Total calories per serving: 219 Fat: 7 grams
Carbohydrates: 33 grams Protein: 12 grams
Sodium: 455 milligrams Fiber: 10 grams

Chiken Adobo

(Faux Chicken in Vinegar Soy Sauce)
(Serves 4-5)

Adobo is the beloved national dish of the Philippines and is known for its multitude of variations. Every family has its own treasured recipe. Create your own variations using tofu or tempeh in place of the faux chicken, or bite-size zucchini in place of the bell peppers. Or, omit the faux chicken and make this a royal Vegetable Adobo with bite-size chunks of eggplant, zucchini, peppers, string beans, okra, bok choy, spinach, and cabbage. Serve over brown rice.

  • 2-3 Tablespoons water
  • 1 Tablespoon extra virgin olive oil
  • 1 medium onion, cut in half vertically and sliced into half-moons
  • ½ red bell pepper, chopped
  • ½ green bell pepper, chopped
  • 10-12 garlic cloves, coarsely chopped
  • 2/3 cup rice or apple cider vinegar
  • ¼ cup reduced-sodium soy sauce
  • 3 Tablespoons water
  • 8-ounce package faux chicken strips
  • 1 Tablespoon cornstarch
  • 1 Tablespoon water
  • 1 green onion, sliced, for garnish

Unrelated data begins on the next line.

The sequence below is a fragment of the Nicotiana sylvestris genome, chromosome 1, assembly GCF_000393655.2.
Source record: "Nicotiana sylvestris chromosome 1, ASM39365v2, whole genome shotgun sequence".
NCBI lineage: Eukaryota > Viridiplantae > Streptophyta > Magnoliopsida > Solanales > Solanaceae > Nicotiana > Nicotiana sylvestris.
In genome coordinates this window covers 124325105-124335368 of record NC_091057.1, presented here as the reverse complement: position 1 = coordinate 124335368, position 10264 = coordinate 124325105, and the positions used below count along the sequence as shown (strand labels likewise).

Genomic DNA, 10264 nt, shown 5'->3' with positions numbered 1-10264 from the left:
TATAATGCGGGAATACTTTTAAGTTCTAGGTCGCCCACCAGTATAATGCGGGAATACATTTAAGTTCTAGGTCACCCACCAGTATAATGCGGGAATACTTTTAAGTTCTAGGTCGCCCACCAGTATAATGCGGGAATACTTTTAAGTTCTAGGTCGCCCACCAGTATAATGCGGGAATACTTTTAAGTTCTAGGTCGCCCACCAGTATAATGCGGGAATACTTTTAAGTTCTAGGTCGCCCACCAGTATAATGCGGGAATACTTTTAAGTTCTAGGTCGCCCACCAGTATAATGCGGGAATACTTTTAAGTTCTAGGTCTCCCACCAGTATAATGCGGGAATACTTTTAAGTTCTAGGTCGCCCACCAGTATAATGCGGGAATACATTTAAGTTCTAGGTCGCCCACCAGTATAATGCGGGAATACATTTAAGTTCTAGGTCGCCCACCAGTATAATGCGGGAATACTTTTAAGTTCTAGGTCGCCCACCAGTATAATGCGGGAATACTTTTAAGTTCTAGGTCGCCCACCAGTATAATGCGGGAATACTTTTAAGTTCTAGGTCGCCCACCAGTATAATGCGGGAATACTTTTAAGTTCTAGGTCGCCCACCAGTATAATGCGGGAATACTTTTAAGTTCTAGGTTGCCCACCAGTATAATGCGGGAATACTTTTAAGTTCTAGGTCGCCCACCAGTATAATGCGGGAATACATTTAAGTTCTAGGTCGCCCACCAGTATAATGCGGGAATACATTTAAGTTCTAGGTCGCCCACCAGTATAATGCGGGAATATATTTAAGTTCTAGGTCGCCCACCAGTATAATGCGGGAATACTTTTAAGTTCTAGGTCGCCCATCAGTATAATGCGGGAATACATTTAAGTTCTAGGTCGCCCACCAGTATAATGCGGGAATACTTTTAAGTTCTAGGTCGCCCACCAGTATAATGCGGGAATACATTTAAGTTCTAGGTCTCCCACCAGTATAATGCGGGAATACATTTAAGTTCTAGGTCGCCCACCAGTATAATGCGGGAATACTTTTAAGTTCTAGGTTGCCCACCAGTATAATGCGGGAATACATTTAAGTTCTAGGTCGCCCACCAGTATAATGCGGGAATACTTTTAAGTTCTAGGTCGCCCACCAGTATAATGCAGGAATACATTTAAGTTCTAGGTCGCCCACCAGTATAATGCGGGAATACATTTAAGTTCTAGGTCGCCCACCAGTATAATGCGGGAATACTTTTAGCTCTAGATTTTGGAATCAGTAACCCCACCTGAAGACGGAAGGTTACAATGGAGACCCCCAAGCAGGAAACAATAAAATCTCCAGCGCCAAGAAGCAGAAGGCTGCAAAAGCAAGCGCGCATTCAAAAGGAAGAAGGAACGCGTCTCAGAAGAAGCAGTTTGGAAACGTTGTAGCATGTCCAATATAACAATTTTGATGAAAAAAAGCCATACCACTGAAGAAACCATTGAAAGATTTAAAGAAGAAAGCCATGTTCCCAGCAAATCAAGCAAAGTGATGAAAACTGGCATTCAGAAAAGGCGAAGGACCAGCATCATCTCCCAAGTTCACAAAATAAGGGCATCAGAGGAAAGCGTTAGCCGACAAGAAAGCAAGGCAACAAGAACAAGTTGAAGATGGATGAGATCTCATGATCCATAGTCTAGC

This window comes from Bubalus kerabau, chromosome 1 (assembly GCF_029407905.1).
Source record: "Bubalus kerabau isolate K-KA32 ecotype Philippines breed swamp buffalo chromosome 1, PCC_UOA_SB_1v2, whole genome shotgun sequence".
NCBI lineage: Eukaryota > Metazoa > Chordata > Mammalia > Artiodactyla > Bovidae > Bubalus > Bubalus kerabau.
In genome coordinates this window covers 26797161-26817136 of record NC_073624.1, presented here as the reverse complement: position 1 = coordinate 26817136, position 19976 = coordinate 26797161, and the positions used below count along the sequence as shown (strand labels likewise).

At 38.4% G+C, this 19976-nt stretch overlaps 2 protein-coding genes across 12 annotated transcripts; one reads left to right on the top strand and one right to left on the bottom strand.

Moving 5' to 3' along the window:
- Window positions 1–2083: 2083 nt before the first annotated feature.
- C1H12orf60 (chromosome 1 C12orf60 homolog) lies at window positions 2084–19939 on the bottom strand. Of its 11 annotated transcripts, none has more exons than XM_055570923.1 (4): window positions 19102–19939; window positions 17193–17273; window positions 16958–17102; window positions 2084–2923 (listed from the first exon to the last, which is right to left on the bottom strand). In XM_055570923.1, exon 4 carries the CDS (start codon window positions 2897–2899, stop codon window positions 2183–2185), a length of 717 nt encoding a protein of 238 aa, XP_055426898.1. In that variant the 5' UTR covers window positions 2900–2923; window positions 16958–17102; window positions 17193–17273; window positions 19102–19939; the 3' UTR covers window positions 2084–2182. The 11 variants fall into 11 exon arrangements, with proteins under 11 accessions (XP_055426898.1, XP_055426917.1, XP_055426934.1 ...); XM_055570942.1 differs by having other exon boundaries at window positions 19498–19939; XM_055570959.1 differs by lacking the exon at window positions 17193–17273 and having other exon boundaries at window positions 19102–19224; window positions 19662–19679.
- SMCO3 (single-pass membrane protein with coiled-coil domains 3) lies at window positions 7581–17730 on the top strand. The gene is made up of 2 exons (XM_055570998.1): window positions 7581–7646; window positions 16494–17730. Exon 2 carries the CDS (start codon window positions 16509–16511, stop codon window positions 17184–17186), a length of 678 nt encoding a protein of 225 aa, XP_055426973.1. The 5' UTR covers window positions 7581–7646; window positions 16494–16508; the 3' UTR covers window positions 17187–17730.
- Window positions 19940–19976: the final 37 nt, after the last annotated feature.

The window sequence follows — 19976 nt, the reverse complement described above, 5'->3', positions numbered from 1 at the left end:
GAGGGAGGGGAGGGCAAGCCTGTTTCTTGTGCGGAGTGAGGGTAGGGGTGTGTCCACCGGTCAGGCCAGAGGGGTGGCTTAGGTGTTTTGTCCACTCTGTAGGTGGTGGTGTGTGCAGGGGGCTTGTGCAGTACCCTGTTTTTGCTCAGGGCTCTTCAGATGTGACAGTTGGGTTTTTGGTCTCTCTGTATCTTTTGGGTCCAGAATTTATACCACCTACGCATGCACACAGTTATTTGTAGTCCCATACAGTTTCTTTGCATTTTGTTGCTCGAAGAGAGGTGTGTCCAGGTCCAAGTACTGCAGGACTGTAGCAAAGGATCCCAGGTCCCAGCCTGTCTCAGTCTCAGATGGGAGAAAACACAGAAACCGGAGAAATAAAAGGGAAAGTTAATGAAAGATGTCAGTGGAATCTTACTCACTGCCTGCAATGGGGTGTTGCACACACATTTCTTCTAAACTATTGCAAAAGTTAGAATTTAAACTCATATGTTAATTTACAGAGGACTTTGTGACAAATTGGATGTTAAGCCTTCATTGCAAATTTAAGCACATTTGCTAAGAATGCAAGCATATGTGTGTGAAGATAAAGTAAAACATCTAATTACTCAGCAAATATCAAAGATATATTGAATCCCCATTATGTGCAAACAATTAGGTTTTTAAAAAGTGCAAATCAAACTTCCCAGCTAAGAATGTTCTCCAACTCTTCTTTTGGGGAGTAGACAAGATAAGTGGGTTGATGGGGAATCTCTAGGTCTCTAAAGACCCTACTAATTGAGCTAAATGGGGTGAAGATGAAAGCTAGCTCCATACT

Heat water and olive oil in a large, deep skillet over high heat for 30 seconds. Add the onions and peppers and cook, stirring frequently, until the onions are transparent, about 2 minutes. Add the garlic and cook 1 minute.

Add the vinegar, soy sauce, water, and faux chicken and bring to a boil. Meanwhile, combine the cornstarch and water in a small bowl or cup and stir to form a runny paste. When the liquid in the skillet is boiling, reduce heat to medium and slowly pour the cornstarch paste into the bubbling sauce until thickened, about 1 minute. Transfer Chiken Adobo to a platter and garnish with the green onions.

Total calories per serving: 164 Fat: 5 grams
Carbohydrates: 13 grams Protein: 16 grams
Sodium: 749 milligrams Fiber: 2 grams

Sotonghon Guisado

(Sautéed Bean Thread Noodles)
(Serves 5-6)

Dishes featuring pancit, the Filipino name for noodles, are everyday staples as well as special occasion fare. The tricky part to preparing this dish is timing. Plan at least 2 hours or longer to marinate the tofu. The noodles require 15 minutes to soak and about another 15 minutes to cook. Don’t allow the noodles to soak longer than 30 minutes or they may become mushy.

  • ½ cup apple cider vinegar
  • ¼ cup-reduced sodium soy sauce
  • 5 Tablespoons water
  • 1 pound extra firm tofu, cut into long ½-inch strips
  • 10-ounce package mung bean noodles (called bean threads or cellophane noodles)
  • 2 medium carrots, peeled and cut into matchsticks
  • 1 large onion, sliced
  • 8 garlic cloves, coarsely chopped
  • 2 Tablespoons extra virgin olive oil
  • Water
  • 3 tomatoes cut into thin wedges
  • ½ pound broccoli, cut into bite-size florets, stems cut into matchsticks